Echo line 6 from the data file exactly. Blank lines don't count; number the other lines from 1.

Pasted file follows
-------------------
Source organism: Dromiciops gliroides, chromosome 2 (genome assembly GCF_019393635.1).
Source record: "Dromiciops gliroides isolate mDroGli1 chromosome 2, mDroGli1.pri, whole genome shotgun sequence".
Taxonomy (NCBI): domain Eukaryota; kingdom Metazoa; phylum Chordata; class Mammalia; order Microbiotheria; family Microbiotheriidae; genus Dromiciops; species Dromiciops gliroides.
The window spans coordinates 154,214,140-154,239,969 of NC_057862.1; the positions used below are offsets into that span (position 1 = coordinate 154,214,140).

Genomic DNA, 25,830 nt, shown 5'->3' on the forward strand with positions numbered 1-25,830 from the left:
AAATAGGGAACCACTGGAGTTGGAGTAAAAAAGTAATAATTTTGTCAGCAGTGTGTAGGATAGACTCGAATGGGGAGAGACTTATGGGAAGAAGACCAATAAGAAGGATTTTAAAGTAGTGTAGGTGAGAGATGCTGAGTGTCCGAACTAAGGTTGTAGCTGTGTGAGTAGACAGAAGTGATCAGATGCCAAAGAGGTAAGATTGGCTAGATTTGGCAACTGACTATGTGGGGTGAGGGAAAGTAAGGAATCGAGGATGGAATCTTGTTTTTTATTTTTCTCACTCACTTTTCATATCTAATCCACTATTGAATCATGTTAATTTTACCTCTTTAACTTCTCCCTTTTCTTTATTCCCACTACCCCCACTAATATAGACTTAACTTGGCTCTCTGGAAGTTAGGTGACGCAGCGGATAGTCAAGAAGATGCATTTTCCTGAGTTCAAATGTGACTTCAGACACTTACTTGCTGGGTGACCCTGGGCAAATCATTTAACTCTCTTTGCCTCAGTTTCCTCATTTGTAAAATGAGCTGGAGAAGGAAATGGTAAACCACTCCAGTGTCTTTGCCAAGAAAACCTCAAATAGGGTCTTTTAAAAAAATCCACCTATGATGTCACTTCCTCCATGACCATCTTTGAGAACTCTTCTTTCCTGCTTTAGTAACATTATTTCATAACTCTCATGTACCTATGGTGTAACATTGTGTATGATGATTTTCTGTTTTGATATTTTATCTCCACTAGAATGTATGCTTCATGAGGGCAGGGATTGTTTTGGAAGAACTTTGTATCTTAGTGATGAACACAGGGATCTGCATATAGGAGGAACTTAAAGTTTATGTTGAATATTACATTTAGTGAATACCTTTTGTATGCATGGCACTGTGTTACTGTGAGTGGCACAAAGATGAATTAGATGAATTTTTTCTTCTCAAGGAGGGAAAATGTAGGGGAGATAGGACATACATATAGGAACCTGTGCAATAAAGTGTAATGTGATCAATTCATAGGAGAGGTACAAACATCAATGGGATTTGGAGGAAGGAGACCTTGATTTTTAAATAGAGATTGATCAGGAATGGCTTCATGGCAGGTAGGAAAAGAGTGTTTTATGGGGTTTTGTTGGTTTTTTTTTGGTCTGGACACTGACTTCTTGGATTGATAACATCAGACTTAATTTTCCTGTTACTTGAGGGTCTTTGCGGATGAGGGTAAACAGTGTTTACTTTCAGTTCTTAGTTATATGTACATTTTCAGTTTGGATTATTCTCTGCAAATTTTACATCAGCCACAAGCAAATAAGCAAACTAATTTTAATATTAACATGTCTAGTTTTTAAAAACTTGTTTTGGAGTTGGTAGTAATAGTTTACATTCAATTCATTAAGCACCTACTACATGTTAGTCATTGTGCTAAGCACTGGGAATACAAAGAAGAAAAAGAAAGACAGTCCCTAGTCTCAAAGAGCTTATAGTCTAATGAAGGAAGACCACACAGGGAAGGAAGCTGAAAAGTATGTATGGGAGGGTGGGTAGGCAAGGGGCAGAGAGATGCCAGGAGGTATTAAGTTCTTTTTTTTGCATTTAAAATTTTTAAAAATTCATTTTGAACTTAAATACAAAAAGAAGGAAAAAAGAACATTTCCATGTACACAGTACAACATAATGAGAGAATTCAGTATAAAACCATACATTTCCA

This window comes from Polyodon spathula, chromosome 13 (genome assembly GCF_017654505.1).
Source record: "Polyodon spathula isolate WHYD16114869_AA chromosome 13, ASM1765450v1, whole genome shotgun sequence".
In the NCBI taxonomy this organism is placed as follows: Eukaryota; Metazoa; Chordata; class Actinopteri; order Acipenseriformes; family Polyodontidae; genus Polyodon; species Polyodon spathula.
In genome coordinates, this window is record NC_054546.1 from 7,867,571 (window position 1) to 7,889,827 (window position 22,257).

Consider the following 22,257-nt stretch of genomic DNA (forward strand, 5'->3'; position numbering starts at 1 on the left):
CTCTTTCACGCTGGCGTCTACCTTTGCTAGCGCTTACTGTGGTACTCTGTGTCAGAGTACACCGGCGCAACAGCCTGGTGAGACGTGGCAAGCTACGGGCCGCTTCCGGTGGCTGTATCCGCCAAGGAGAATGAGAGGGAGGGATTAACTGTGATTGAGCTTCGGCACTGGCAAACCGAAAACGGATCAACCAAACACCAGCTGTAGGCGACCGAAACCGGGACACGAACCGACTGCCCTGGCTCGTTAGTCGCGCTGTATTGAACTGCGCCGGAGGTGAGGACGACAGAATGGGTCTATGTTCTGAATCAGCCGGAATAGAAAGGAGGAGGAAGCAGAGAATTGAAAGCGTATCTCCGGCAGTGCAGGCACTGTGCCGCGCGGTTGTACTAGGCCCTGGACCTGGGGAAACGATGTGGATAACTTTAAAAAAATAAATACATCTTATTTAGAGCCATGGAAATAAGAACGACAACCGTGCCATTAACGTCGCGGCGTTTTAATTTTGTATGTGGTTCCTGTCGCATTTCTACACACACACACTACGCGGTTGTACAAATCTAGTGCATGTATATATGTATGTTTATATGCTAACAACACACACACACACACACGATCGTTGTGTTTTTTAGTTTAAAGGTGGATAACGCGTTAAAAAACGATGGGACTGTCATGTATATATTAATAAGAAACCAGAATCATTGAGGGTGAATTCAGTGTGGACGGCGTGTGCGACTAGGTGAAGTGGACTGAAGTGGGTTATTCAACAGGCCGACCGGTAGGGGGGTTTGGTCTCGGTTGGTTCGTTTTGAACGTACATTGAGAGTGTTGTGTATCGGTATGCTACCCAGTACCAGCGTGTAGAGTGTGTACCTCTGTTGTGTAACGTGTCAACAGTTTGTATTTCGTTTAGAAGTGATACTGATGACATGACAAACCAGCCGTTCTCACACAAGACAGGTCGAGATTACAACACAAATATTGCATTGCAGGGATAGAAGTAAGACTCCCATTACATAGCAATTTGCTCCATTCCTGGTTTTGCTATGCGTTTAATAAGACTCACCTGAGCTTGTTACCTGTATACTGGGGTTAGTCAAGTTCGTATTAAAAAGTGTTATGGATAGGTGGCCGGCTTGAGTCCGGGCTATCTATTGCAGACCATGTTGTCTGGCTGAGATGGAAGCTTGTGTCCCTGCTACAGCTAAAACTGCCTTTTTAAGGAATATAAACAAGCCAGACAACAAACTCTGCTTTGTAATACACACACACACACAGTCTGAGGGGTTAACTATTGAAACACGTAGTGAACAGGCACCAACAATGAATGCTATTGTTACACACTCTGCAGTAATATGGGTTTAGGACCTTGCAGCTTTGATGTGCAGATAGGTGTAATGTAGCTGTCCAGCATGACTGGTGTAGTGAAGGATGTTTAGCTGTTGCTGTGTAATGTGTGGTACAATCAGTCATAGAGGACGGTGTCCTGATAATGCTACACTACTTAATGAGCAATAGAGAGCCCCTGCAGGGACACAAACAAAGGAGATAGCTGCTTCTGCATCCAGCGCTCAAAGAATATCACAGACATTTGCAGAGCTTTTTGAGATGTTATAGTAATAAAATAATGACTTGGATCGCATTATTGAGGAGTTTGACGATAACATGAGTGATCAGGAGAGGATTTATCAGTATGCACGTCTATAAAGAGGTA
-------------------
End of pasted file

AAATAGGGAACCACTGGAGTTGGAGTAAAAAAGTAATAATTTTGTCAGCAGTGTGTAGGATAGACTCGAATGGGGAGAGACTTATGGGAAGAAGACCAATAAGAAGGATTTTAAAGTAGTGTAGGTGAGAGATGCTGAGTGTCCGAACTAAGGTTGTAGCTGTGTGAGTAGACAGAAGTGATCAGATGCCAAAGAGGTAAGATTGGCTAGATTTGGCAACTGACTATGTGGGGTGAGGGAAAGTAAGGAATCGAGGATGGAATCTTGTTTTTTATTTTTCTCACTCACTTTTCATATCTAATCCACTATTGAATCATGTTAATTTTACCTCTTTAACTTCTCCCTTTTCTTTATTCCCACTACCCCCACTAATATAGACTTAACTTGGCTCTCTGGAAGTTAGGTGACGCAGCGGATAGTCAAGAAGATGCATTTTCCTGAGTTCAAATGTGACTTCAGACACTTACTTGCTGGGTGACCCTGGGCAAATCATTTAACTCTCTTTGCCTCAGTTTCCTCATTTGTAAAATGAGCTGGAGAAGGAAATGGTAAACCACTCCAGTGTCTTTGCCAAGAAAACCTCAAATAGGGTCTTTTAAAAAAATCCACCTATGATGTCACTTCCTCCATGACCATCTTTGAGAACTCTTCTTTCCTGCTTTAGTAACATTATTTCATAACTCTCATGTACCTATGGTGTAACATTGTGTATGATGATTTTCTGTTTTGATATTTTATCTCCACTAGAATGTATGCTTCATGAGGGCAGGGATTGTTTTGGAAGAACTTTGTATCTTAGTGATGAACACAGGGATCTGCATATAGGAGGAACTTAAAGTTTATGTTGAATATTACATTTAGTGAATACCTTTTGTATGCATGGCACTGTGTTACTGTGAGTGGCACAAAGATGAATTAGATGAATTTTTTCTTCTCAAGGAGGGAAAATGTAGGGGAGATAGGACATACATATAGGAACCTGTGCAATAAAGTGTAATGTGATCAATTCATAGGAGAGGTACAAACATCAATGGGATTTGGAGGAAGGAGACCTTGATTTTTAAATAGAGATTGATCAGGAATGGCTTCATGGCAGGTAGGAAAAGAGTGTTTTATGGGGTTTTGTTGGTTTTTTTTTGGTCTGGACACTGACTTCTTGGATTGATAACATCAGACTTAATTTTCCTGTTACTTGAGGGTCTTTGCGGATGAGGGTAAACAGTGTTTACTTTCAGTTCTTAGTTATATGTACATTTTCAGTTTGGATTATTCTCTGCAAATTTTACATCAGCCACAAGCAAATAAGCAAACTAATTTTAATATTAACATGTCTAGTTTTTAAAAACTTGTTTTGGAGTTGGTAGTAATAGTTTACATTCAATTCATTAAGCACCTACTACATGTTAGTCATTGTGCTAAGCACTGGGAATACAAAGAAGAAAAAGAAAGACAGTCCCTAGTCTCAAAGAGCTTATAGTCTAATGAAGGAAGACCACACAGGGAAGGAAGCTGAAAAGTATGTATGGGAGGGTGGGTAGGCAAGGGGCAGAGAGATGCCAGGAGGTATTAAGTTCTTTTTTTTGCATTTAAAATTTTTAAAAATTCATTTTGAACTTAAATACAAAAAGAAGGAAAAAAGAACATTTCCATGTACACAGTACAACATAATGAGAGAATTCAGTATAAAACCATACATTTCCA